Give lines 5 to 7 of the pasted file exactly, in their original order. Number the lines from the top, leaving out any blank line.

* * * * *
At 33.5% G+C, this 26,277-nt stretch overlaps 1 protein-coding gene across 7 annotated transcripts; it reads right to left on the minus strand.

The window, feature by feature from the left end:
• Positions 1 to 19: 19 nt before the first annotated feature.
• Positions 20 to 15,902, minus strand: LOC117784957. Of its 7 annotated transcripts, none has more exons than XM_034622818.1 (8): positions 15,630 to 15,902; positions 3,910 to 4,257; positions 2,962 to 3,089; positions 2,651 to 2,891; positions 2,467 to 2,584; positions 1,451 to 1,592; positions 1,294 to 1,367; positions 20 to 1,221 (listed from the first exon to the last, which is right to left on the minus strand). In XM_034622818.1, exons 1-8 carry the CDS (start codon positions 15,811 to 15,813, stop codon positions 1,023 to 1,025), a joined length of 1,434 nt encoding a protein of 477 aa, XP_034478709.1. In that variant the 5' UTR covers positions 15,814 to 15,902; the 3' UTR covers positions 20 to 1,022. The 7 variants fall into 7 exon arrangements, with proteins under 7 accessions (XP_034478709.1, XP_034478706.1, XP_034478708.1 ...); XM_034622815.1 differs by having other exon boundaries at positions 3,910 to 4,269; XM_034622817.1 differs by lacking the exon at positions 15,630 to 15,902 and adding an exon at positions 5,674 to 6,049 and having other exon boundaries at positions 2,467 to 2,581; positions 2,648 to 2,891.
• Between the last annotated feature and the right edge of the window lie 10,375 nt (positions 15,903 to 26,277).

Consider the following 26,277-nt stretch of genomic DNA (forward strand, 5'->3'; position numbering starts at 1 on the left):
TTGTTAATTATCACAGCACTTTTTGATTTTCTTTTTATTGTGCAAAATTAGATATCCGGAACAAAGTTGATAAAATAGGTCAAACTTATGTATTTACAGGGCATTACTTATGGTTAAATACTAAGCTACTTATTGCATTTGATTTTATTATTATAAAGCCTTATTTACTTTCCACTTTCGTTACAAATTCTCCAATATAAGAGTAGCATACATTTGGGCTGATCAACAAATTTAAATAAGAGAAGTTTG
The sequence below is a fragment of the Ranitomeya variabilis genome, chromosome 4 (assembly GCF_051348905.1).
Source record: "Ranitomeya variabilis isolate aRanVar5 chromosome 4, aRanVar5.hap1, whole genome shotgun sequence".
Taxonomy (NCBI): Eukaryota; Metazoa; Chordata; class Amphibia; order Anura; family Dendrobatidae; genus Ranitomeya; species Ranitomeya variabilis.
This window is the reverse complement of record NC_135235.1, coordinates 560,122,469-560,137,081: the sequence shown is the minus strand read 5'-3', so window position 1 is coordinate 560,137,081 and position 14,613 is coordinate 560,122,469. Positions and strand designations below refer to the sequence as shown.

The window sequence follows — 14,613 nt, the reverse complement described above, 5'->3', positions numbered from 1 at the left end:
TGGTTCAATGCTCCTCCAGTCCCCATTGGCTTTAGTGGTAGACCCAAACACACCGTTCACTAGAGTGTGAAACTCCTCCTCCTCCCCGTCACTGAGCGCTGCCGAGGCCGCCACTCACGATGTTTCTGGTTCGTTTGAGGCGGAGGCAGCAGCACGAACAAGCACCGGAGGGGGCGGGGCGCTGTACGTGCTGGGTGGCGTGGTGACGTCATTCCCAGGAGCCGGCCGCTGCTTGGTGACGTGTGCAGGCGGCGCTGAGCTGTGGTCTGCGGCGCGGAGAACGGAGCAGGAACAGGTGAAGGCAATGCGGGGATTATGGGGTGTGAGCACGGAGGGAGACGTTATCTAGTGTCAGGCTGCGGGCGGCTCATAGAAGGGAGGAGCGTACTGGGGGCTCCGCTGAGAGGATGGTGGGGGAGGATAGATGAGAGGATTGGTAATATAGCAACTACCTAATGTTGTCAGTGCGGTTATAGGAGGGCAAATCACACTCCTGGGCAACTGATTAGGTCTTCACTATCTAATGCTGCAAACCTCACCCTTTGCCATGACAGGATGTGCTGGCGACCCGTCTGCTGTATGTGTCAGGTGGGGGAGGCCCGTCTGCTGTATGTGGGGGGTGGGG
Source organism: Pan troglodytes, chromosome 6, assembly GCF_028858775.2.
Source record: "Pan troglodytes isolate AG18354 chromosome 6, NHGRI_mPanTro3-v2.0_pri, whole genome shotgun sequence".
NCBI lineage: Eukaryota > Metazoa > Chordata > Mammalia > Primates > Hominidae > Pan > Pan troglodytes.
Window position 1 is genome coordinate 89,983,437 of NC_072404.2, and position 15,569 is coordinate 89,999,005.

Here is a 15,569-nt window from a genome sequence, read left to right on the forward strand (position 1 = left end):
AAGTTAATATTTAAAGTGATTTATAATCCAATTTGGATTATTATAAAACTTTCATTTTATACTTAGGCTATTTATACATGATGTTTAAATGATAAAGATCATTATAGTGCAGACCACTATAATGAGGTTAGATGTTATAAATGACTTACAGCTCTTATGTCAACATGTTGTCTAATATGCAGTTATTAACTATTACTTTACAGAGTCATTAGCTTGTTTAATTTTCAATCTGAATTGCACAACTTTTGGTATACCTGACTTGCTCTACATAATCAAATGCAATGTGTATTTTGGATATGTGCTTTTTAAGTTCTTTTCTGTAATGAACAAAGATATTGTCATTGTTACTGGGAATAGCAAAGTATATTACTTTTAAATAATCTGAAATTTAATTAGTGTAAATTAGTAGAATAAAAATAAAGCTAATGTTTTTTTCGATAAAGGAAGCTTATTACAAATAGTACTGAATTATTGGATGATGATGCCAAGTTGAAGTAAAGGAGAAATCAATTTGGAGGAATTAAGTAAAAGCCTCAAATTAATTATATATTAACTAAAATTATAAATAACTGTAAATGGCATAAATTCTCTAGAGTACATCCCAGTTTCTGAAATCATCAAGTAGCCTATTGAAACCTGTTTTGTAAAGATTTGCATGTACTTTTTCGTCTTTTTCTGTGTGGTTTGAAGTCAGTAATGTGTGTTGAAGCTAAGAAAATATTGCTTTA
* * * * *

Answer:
• Between the last annotated feature and the right edge of the window lie 10,375 nt (positions 15,903 to 26,277).

Consider the following 26,277-nt stretch of genomic DNA (forward strand, 5'->3'; position numbering starts at 1 on the left):
TTGTTAATTATCACAGCACTTTTTGATTTTCTTTTTATTGTGCAAAATTAGATATCCGGAACAAAGTTGATAAAATAGGTCAAACTTATGTATTTACAGGGCATTACTTATGGTTAAATACTAAGCTACTTATTGCATTTGATTTTATTATTATAAAGCCTTATTTACTTTCCACTTTCGTTACAAATTCTCCAATATAAGAGTAGCATACATTTGGGCTGATCAACAAATTTAAATAAGAGAAGTTTG